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Multi-talented New Orleanian Tony Bazley dies

28th December 2015   ·   0 Comments

By Geraldine Wyckoff
Contributing Writer

Tony “Oulabula” Bazley was a great drummer, a talented folk artist and a gregarious man whose career and nature took him zigzagging around the world. Bazley, a New Orleans native, died in Toronto, Canada, one of his other “homes,” on Wednesday, December 16, 2015. He was 81.

Bazley found that being from New Orleans was often the key to opening important doors during his almost six-decade career. While living in Los Angeles, he was introduced as a New Orleanian to saxophone legend Eric Dolphy who was performing at the Club Oasis. “That was it,” Bazley said in a 2004 interview. “That’s where I really learned my jazz.” The drummer performed with the innovative saxophonist for a year and it was through Dolphy that Bazley met such jazz giants as drummer Max Roach and saxophonists John Coltrane and Sonny Rollins. While in Los Angeles, Bazley would go on to record with such notables as guitarist Wes Montgomery on his 1958 album Far West, vibraphonist Roy Ayers on 1963’s West Coast Vibes and on saxophonist Teddy Edwards’ and keyboardist Les McCann’s 1959 release, It’s About Time. During this period the drummer also had the opportunity to perform with saxophonist Dexter Gordon, bassist Leroy Vinnegar and spent eight years drumming with reedman William Green’s organ combo.

Bazley’s interest in music began while growing up in New Orleans. “Every neighborhood had a bar and a band,” he once remembered. At age 13 he and some neighborhood friends put a little rhythm and blues group together. Oddly, perhaps, what really sealed the deal of Bazley wanting to become a musician was when, as a youngster, he went to the State Palace Theater and saw a movie that featured bandleader Cab Calloway. Bazley related that his thoughts were, “Hey, I want to be dressed up that way.”



Bazley attended Booker T. Washington High School, an institution known for teeming with musical talent. He was fortunate to study music with the highly influential teacher Yvonne Bush. It was drummer Earl Palmer who first brought the young Bazley to the legendary Dew Drop Inn and encouraged him to sit in with the band.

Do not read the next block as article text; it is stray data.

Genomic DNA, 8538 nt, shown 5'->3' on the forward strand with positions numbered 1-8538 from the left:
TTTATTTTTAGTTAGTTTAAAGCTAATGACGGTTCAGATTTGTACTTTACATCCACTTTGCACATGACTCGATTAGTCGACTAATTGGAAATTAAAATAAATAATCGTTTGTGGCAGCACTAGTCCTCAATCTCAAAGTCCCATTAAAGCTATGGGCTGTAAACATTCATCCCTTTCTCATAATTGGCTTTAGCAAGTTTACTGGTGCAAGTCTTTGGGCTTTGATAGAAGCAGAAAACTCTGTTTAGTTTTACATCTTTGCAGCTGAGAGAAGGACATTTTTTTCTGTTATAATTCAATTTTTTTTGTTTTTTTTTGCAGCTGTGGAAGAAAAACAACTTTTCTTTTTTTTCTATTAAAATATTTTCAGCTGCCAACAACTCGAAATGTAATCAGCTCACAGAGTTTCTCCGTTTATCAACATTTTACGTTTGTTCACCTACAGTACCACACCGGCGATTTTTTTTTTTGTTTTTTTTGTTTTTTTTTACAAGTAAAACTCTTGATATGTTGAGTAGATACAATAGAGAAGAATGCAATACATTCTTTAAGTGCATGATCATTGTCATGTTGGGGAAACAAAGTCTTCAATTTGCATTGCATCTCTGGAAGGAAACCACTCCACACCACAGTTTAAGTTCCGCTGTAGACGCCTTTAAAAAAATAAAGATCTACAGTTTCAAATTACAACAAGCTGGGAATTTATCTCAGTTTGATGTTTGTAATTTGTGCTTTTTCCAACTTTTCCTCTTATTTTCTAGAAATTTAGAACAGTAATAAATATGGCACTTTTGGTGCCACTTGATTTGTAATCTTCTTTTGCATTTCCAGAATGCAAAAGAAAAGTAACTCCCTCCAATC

In 1952, Bazley joined the U.S. Air Force and performed with the Special Services Band. Based in Sacramento, California, Bazley recalled that he played a gig the very night after he was discharged. That was the beginning of what could be described as Bazley’s West Coast era.

It wasn’t until 1989 that Bazley returned to his hometown. Though, as he told it, it wasn’t exactly voluntary – his mother went to California and retrieved him. “I was a little off track,” he confessed. Thereafter he cared for his elderly mother and started gigging around town. Bazley led his own band and could be heard on jazz sets with the likes of saxophonist Earl Turbinton and pianists Ed Frank and Ellis Marsalis.

It was when Bazley was playing with Ellis Marsalis that trombonist Delfeayo Marsalis first heard the drummer. After that, Bazley would come by Delfeayo’s gig (probably at the Funky Butt) and ask to sit in with the band. The drummer then played with the trombonist’s group for several months of gigs.

“His playing was similar to his personality,” Delfeayo says. “He was laid back and cool but he had a very positive spirit. So when he played, he played with a good groove. That’s the main reason why I liked playing with him. He was very supportive which is very important for someone playing the drum chair. He was a good spirit.”

Bazley often gifted people with his artwork and gave Delfeayo a portrait that he created of him. It was done in pen and ink and water color as were most of the artist’s works. Even when Bazley retired as a musician, he continued to create his artwork. He was often seen with sketchbook in hand and enjoyed engaging people in conversation.

The drummer played in styles other than modern jazz and worked with such artists as saxophonist David Lastie and even on the street with clarinetist Doreen Ketchens.

In 1995, Bazley made his first of several jumps to Europe skipping from country to country as he got tired of a scene. He said that saying he was from New Orleans was “like magic” over there.

Bazley also made frequent sojourns to Canada. He’d often leave New Orleans soon after Jazz Fest and spend his summers there.

At the 2008 New Orleans Jazz & Heritage Festival – perhaps his last appearance at the event – Bazley was in his element. The drummer led a group with trumpeter Nicholas Payton, saxophonist Roderick Paulin, bassist Chris Severin and pianist Richard Knox for a set of hard-swinging, pure, no-frills bebop.

“I consider myself a bebop drummer,” Bazley once accurately noted. “In Europe they call me the gumbo drummer – like gumbo, it’s a concoction.”

At press time, funeral arrangements were still pending.

This article originally published in the December 28, 2015 print edition of The Louisiana Weekly newspaper.

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